But frankly – that’s actually not that bad an outcome, being up 50% even if you had bought SIA shared pre-COVID.

Note: This screenshot above is the answer I got from Perplexity AI which is absolutely amazing to speed up stocks research.

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Full redemption of MCBs – COVID era measures are unwound

On that note, Singapore Airlines will also be redeeming the final 25% of MCBs that were issued in June 2021 to tide the company through COVID.

This closes the final chapter on the pandemic era measures.

Singapore Airlines (SIA) pays a 7.1% dividend yield – Will I buy this airline stock? (as a Singapore Investor)

Let’s try to sum up everything we’ve discussed above.

Singapore Airline’s best year was 2023 – right after Singapore reopened from COVID.

That was the year when demand for air travel exploded.

And yet supply for air travel capacity had not recovered fully.

This allowed Singapore Airlines to charge record high prices, and yet have record high capacity fill rates.

Profit margins exploded as a result, and share price did very well.

Since then however, supply from competitors has started to catch up.

Higher costs have started to impact bottom lines.

And so the share price has started to come back down to earth since mid 2023.

Will I buy Singapore Airlines stock? (as a Singapore Investor)

Fundamentally my biggest concern with Singapore Airlines stock today is where is the upside going to come from?

If you’re buying for the 7.1% dividend yield, then ok it could be sustainable as long as there isn’t an economic slowdown.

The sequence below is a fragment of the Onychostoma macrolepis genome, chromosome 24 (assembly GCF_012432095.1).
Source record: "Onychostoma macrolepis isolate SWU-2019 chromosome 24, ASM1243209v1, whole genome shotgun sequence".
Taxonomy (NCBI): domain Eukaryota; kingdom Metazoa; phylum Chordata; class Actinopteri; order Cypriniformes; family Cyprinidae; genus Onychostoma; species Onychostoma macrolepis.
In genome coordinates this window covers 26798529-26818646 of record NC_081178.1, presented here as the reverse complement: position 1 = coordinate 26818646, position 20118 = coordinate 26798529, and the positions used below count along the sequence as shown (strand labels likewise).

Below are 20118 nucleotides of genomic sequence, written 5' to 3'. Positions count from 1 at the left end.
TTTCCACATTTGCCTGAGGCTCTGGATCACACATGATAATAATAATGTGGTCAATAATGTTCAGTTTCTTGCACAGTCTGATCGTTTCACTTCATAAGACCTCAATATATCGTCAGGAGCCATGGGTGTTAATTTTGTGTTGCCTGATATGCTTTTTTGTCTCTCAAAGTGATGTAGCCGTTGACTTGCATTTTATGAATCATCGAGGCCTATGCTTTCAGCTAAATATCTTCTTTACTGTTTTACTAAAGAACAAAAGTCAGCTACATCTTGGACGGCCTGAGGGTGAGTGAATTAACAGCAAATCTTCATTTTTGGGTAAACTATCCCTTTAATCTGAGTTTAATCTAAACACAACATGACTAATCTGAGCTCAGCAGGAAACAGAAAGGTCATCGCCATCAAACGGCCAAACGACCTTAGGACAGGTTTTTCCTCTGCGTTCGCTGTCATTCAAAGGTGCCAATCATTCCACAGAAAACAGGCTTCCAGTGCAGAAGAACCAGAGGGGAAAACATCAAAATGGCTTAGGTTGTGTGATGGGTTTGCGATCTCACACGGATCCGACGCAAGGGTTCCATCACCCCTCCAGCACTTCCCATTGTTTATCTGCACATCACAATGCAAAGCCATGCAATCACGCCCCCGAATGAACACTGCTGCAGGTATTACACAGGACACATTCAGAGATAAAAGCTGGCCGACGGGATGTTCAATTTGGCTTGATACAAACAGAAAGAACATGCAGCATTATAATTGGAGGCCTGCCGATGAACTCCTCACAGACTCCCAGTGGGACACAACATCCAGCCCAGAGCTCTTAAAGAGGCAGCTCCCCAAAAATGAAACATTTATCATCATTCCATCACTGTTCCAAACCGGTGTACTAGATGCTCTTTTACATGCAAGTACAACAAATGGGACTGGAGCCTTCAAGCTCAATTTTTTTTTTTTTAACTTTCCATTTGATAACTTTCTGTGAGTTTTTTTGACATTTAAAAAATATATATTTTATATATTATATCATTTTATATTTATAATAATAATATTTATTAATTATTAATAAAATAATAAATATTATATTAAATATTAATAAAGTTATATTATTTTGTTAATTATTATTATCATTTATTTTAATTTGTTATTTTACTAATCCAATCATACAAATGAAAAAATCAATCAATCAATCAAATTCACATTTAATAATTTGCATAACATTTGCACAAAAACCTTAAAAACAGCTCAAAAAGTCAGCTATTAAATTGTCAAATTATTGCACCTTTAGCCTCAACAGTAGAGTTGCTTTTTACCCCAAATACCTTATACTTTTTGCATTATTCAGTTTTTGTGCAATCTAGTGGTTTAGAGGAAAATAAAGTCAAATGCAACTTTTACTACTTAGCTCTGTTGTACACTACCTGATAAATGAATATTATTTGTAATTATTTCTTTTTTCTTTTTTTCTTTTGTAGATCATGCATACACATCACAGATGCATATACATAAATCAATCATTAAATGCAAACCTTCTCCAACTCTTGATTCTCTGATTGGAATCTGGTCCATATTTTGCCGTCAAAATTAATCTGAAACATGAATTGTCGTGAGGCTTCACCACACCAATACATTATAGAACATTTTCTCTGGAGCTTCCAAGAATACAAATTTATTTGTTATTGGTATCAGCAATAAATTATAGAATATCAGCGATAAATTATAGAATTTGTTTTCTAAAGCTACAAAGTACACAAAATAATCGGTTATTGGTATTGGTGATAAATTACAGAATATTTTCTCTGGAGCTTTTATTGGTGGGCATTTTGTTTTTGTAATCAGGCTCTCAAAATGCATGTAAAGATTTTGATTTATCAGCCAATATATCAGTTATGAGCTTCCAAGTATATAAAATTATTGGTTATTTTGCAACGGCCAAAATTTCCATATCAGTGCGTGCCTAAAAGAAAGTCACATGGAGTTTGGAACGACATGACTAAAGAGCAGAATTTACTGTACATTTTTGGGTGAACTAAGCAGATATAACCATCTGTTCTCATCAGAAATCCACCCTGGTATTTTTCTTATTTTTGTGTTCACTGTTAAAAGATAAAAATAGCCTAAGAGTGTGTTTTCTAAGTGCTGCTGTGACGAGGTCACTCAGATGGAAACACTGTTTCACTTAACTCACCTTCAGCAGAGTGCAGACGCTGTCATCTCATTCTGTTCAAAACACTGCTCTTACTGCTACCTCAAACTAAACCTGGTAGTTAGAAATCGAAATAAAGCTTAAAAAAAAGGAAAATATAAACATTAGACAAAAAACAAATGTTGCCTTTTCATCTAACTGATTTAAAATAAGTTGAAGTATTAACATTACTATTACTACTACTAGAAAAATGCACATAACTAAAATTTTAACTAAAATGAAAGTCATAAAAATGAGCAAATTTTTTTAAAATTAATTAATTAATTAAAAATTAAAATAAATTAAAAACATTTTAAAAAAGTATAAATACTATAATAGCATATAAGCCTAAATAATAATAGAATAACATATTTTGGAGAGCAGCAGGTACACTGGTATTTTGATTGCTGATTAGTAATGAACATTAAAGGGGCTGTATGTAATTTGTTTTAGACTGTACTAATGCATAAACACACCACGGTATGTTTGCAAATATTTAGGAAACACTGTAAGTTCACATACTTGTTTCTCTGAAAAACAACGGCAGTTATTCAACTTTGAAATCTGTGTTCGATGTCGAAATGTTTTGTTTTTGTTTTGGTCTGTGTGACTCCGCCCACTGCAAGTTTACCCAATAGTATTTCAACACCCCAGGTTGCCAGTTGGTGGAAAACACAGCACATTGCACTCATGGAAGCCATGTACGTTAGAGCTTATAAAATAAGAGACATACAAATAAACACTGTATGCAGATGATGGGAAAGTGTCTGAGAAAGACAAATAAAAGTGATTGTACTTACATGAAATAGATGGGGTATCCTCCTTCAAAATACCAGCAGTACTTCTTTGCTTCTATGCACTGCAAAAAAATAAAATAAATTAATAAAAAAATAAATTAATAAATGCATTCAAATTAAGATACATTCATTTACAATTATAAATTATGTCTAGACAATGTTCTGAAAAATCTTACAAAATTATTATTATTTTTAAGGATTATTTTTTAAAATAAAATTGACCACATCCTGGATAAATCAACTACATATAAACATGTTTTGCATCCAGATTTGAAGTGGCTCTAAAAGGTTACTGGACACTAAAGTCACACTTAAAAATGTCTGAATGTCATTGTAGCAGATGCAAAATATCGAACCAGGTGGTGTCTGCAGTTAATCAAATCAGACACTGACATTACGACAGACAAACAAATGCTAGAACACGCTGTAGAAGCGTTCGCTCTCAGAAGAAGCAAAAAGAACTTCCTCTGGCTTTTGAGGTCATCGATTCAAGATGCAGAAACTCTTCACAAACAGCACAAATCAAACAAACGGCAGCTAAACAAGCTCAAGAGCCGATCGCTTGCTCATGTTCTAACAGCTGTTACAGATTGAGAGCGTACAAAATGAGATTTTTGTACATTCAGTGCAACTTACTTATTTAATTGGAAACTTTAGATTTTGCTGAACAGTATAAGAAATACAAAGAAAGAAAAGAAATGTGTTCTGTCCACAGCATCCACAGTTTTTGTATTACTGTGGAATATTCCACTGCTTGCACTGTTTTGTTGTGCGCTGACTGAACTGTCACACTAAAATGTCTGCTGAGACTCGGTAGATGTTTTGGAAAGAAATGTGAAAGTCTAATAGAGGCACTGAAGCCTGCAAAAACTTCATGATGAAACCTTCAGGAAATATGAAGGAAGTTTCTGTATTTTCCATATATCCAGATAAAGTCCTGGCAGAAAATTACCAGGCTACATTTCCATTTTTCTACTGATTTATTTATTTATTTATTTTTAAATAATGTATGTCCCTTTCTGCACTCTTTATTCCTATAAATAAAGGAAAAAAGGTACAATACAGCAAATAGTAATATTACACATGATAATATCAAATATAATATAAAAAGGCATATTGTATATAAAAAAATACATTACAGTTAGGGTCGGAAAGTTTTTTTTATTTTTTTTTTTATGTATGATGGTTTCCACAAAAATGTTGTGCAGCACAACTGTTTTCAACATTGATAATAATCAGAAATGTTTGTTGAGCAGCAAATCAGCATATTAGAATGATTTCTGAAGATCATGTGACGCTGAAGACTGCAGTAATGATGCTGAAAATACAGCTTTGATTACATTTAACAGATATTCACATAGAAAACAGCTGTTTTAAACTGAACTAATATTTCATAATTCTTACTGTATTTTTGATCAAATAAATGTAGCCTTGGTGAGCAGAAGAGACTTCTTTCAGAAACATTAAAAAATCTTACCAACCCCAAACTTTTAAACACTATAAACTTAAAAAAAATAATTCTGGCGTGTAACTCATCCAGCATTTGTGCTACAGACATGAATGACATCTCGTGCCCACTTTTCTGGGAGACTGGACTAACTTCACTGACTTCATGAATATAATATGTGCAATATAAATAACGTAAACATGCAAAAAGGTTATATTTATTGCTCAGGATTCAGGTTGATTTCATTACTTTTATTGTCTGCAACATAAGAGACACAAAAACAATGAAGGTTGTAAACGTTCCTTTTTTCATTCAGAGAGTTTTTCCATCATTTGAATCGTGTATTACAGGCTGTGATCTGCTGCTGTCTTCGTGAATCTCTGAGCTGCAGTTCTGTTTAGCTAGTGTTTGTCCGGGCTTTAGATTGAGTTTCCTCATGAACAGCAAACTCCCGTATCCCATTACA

But capital gains wise – realistically, it’s hard to see Singapore Airline stock moving another 50% from here.

Whereas if there is an economic slowdown, or oil price jumps, or staff costs continue to go up, I could see profits come under pressure and downside risk for the stock.

Even if there are no big downside risks, the higher operating costs and higher supply from the market will grind on the stock and bring margins down.

I mean Singapore Airlines is probably an okay buy for the dividend yield and to get exposure to air travel.

But if it were me and I had bought during COVID I would look to lock in profits around here and rotate into other stocks with more upside potential (see full list of stocks on the FH Stock Watchlist).

Is SATS a better investment than Singapore Airlines?

On that note – another stock I have been getting a lot of questions about is SATS (the airport ground handler and food provider).

You can see that while Singapore Airlines stock is close to all time highs.

SATS stock is still range bound and close to pandemic lows.

Which raises the question that if you are bullish on air travel going forward.

Is SATS a better play than Singapore Airlines?

I wrote a deep dive on SATS for FH Premium subscribers last week – so do sign up if you are keen to check out my views.


This article was written on 14 June 2024 and will not be updated going forward.

For my latest up to date views on markets, my personal REIT and Stock Watchlist, and my personal portfolio positioning, do subscribe for FH Premium.